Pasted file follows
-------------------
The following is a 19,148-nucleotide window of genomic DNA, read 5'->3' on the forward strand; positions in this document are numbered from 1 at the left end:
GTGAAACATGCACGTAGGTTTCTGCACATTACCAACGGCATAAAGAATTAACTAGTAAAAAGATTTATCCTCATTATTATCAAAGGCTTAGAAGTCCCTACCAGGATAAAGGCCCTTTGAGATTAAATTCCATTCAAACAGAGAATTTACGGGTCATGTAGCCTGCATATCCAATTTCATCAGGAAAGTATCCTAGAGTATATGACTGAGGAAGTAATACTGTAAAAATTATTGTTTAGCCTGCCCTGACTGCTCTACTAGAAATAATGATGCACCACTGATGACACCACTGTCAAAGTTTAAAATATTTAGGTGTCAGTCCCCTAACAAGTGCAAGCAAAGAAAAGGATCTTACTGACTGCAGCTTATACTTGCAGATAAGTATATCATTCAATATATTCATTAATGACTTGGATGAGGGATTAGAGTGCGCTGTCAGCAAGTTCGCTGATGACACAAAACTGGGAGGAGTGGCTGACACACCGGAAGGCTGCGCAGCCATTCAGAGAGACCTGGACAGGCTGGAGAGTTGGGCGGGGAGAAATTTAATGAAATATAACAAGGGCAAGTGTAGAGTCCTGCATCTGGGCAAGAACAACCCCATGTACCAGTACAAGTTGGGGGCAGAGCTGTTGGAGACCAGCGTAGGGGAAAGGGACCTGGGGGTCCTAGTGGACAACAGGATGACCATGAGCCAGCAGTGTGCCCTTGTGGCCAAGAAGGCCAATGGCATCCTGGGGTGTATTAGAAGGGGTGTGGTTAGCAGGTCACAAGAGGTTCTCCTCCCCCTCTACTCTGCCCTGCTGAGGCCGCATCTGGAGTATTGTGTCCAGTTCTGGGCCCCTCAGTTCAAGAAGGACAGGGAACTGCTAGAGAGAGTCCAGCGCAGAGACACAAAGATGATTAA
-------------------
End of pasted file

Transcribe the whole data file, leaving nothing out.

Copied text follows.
The following is a 19,148-nucleotide window of genomic DNA, read 5'->3' on the forward strand; positions in this document are numbered from 1 at the left end:
GTGAAACATGCACGTAGGTTTCTGCACATTACCAACGGCATAAAGAATTAACTAGTAAAAAGATTTATCCTCATTATTATCAAAGGCTTAGAAGTCCCTACCAGGATAAAGGCCCTTTGAGATTAAATTCCATTCAAACAGAGAATTTACGGGTCATGTAGCCTGCATATCCAATTTCATCAGGAAAGTATCCTAGAGTATATGACTGAGGAAGTAATACTGTAAAAATTATTGTTTAGCCTGCCCTGACTGCTCTACTAGAAATAATGATGCACCACTGATGACACCACTGTCAAAGTTTAAAATATTTAGGTGTCAGTCCCCTAACAAGTGCAAGCAAAGAAAAGGATCTTACTGACTGCAGCTTATACTTGCAGATAAGTATATCATTCAATATATTCATTAATGACTTGGATGAGGGATTAGAGTGCGCTGTCAGCAAGTTCGCTGATGACACAAAACTGGGAGGAGTGGCTGACACACCGGAAGGCTGCGCAGCCATTCAGAGAGACCTGGACAGGCTGGAGAGTTGGGCGGGGAGAAATTTAATGAAATATAACAAGGGCAAGTGTAGAGTCCTGCATCTGGGCAAGAACAACCCCATGTACCAGTACAAGTTGGGGGCAGAGCTGTTGGAGACCAGCGTAGGGGAAAGGGACCTGGGGGTCCTAGTGGACAACAGGATGACCATGAGCCAGCAGTGTGCCCTTGTGGCCAAGAAGGCCAATGGCATCCTGGGGTGTATTAGAAGGGGTGTGGTTAGCAGGTCACAAGAGGTTCTCCTCCCCCTCTACTCTGCCCTGCTGAGGCCGCATCTGGAGTATTGTGTCCAGTTCTGGGCCCCTCAGTTCAAGAAGGACAGGGAACTGCTAGAGAGAGTCCAGCGCAGAGACACAAAGATGATTAA